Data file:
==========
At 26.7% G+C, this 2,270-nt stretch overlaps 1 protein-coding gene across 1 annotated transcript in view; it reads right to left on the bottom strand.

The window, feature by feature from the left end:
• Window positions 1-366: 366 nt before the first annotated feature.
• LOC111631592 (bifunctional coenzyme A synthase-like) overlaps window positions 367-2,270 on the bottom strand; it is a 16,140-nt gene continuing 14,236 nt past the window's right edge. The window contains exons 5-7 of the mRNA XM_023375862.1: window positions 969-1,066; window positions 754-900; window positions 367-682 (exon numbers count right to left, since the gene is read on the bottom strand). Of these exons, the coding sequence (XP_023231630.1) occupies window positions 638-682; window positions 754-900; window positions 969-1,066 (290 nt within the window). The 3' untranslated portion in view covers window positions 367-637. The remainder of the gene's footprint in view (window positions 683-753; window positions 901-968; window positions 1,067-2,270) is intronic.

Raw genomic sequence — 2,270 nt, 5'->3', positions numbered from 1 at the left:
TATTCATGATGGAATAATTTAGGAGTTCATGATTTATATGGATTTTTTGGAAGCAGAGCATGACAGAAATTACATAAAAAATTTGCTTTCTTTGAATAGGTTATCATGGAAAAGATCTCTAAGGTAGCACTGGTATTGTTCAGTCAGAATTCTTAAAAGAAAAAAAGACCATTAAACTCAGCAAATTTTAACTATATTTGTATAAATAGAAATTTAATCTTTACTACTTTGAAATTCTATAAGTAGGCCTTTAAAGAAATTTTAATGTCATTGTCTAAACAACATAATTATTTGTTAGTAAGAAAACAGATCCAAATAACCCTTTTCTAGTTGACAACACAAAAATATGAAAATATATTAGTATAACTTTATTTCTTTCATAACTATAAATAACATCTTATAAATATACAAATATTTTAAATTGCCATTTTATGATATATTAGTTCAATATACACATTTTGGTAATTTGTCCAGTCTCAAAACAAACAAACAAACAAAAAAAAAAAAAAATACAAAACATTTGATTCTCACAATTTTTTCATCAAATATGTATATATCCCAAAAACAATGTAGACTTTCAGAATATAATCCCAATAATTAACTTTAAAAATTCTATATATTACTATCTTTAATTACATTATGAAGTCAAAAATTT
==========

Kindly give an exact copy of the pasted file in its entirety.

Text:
At 26.7% G+C, this 2,270-nt stretch overlaps 1 protein-coding gene across 1 annotated transcript in view; it reads right to left on the bottom strand.

The window, feature by feature from the left end:
• Window positions 1-366: 366 nt before the first annotated feature.
• LOC111631592 (bifunctional coenzyme A synthase-like) overlaps window positions 367-2,270 on the bottom strand; it is a 16,140-nt gene continuing 14,236 nt past the window's right edge. The window contains exons 5-7 of the mRNA XM_023375862.1: window positions 969-1,066; window positions 754-900; window positions 367-682 (exon numbers count right to left, since the gene is read on the bottom strand). Of these exons, the coding sequence (XP_023231630.1) occupies window positions 638-682; window positions 754-900; window positions 969-1,066 (290 nt within the window). The 3' untranslated portion in view covers window positions 367-637. The remainder of the gene's footprint in view (window positions 683-753; window positions 901-968; window positions 1,067-2,270) is intronic.

Raw genomic sequence — 2,270 nt, 5'->3', positions numbered from 1 at the left:
TATTCATGATGGAATAATTTAGGAGTTCATGATTTATATGGATTTTTTGGAAGCAGAGCATGACAGAAATTACATAAAAAATTTGCTTTCTTTGAATAGGTTATCATGGAAAAGATCTCTAAGGTAGCACTGGTATTGTTCAGTCAGAATTCTTAAAAGAAAAAAAGACCATTAAACTCAGCAAATTTTAACTATATTTGTATAAATAGAAATTTAATCTTTACTACTTTGAAATTCTATAAGTAGGCCTTTAAAGAAATTTTAATGTCATTGTCTAAACAACATAATTATTTGTTAGTAAGAAAACAGATCCAAATAACCCTTTTCTAGTTGACAACACAAAAATATGAAAATATATTAGTATAACTTTATTTCTTTCATAACTATAAATAACATCTTATAAATATACAAATATTTTAAATTGCCATTTTATGATATATTAGTTCAATATACACATTTTGGTAATTTGTCCAGTCTCAAAACAAACAAACAAACAAAAAAAAAAAAAAATACAAAACATTTGATTCTCACAATTTTTTCATCAAATATGTATATATCCCAAAAACAATGTAGACTTTCAGAATATAATCCCAATAATTAACTTTAAAAATTCTATATATTACTATCTTTAATTACATTATGAAGTCAAAAATTT